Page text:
Today Mayor Ed Murray is asking the City Council to approve key adjustments to the Seattle Preschool Program in response to community feedback to allow more flexibility in the program’s policies without compromising classroom quality. The policy changes are designed to be more responsive to family needs, and to strengthen partnerships with high-quality preschool providers.
“The Seattle Preschool Program was developed as a demonstration program to learn how we can best provide high-quality preschool to Seattle children,” said Murray. “We are eager to continuously improve to better serve our kids and our program partners.”
The proposed policy changes would allow the City to honor families’ desire to minimize transitions in the early childhood years. The proposed change would allow the Seattle Preschool Program to “grandfather-in” children rising from toddler classrooms into preschool classrooms. Additionally, the mayor is proposing, where possible, to prioritize students’ matching to preschools located at the elementary school that they will later attend for kindergarten.
The Mayor has also proposed to accelerate the development of a curriculum waiver process. This allows more high-quality providers to be Seattle Preschool Program eligible by opening up to programs that have invested in training and support for an evidence-based curriculum that is not currently utilized in the Seattle Preschool Program.
This current school year, the Seattle Preschool Program served over 250 children across the City. Next year, the program will grow in both number of children served and classrooms offered. Applications are still being accepted for enrolling 3-year old or 4-years old into a classroom for the 2016-2017 school year. Please visit www.seattle.gov/education to apply or call (206) 386-1050.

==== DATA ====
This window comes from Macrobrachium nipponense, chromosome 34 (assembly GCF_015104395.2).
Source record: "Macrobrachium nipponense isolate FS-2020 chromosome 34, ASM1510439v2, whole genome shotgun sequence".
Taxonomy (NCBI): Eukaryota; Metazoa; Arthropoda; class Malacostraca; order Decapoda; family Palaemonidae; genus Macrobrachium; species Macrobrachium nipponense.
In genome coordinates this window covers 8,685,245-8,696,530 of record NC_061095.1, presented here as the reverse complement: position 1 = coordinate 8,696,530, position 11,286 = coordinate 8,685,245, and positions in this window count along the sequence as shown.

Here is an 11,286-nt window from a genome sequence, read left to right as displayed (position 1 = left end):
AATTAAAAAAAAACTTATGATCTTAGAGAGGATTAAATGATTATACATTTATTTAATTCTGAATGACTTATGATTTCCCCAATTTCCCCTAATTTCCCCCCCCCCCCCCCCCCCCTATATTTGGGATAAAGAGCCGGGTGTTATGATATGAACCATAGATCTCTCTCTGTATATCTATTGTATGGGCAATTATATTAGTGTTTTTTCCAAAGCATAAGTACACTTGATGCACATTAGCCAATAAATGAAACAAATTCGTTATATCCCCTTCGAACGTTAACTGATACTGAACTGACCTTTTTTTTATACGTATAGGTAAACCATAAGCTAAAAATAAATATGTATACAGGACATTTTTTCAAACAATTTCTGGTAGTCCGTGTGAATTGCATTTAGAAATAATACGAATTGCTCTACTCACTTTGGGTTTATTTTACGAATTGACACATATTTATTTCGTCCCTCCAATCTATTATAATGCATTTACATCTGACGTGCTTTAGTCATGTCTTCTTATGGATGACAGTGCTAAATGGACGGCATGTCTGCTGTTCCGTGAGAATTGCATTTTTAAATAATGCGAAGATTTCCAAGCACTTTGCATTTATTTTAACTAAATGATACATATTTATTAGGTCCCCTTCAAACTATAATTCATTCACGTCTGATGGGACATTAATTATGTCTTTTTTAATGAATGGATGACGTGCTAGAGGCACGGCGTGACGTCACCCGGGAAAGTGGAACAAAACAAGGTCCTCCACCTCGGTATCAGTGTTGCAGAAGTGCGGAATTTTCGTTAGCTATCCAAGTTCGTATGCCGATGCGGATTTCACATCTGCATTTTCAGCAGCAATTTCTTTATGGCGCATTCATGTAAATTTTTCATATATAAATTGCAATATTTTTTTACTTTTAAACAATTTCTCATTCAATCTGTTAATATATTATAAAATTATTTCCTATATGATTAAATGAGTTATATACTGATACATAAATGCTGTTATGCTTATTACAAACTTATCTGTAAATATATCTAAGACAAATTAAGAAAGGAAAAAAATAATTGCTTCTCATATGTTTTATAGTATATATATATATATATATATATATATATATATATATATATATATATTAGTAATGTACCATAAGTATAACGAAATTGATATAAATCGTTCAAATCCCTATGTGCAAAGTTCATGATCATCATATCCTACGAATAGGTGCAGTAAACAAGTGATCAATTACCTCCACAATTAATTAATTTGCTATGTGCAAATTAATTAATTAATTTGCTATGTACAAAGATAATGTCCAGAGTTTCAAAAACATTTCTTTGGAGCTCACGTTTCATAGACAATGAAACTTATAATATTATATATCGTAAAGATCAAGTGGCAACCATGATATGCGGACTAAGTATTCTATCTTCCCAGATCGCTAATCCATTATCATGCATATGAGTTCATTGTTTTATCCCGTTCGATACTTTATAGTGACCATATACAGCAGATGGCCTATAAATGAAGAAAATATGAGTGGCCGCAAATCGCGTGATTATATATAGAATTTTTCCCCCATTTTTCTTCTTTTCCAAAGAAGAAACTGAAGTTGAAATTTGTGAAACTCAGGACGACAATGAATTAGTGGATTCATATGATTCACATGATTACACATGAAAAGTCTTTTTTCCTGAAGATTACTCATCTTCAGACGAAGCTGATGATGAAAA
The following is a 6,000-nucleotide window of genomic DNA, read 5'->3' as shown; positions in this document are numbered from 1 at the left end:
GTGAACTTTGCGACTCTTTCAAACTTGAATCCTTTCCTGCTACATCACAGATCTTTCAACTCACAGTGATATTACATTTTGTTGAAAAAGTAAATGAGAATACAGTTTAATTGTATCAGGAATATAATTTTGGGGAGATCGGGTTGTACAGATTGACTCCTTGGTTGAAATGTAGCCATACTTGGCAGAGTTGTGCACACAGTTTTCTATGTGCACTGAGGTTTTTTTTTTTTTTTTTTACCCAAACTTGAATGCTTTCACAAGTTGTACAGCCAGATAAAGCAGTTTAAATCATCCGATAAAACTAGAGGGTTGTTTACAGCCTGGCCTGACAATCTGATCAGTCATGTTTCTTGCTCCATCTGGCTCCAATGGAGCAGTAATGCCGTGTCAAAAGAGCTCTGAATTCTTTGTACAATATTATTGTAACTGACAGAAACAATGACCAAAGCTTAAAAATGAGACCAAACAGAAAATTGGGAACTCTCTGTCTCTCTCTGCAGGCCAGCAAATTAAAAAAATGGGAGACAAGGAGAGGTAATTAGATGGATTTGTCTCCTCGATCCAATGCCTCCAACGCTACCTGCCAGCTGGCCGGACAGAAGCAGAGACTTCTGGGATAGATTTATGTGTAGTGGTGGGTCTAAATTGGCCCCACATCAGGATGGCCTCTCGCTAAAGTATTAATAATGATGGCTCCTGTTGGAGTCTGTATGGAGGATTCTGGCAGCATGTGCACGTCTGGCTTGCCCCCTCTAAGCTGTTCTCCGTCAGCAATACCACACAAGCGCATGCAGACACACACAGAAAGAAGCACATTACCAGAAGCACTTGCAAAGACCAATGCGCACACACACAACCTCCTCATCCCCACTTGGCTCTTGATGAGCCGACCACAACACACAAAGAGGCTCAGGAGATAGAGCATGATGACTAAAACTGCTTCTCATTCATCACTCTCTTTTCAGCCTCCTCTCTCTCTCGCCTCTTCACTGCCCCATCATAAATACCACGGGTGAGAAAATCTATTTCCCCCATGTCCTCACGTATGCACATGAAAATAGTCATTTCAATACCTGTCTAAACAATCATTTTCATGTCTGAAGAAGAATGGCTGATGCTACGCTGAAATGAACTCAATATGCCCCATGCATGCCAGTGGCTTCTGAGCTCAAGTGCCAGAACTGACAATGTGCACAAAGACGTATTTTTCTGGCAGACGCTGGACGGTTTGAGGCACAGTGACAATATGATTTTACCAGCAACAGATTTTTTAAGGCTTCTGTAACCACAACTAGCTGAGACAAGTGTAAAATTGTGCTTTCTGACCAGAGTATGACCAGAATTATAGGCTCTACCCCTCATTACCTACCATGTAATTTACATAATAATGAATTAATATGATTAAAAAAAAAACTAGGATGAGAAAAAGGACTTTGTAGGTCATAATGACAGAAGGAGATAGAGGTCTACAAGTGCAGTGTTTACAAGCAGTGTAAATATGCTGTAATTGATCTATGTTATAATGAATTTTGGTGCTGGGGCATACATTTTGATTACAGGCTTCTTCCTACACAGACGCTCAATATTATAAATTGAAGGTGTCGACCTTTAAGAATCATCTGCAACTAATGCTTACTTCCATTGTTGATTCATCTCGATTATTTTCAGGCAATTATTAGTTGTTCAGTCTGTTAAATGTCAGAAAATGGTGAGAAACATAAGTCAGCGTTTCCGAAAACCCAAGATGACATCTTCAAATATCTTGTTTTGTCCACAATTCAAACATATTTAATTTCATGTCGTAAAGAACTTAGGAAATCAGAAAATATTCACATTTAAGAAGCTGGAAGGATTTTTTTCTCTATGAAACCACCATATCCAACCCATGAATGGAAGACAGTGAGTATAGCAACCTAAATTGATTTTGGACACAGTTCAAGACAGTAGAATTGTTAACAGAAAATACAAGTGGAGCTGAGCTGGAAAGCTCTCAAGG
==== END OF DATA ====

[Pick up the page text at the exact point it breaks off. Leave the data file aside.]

Seattle also funds supports for classroom teachers by providing access to higher education programs and funding to attend those programs. Teachers are supported with curriculum training and ongoing in-class coaching.
“Our desire is to make this program the best it can be for Seattle’s children and families. We anticipate that over the next few years we will continue to learn more about how we can create a program that provides the best opportunities to our youngest learners,” said Monica Liang-Aguirre, Director of Early Learning for the City’s Department of Education and Early Learning.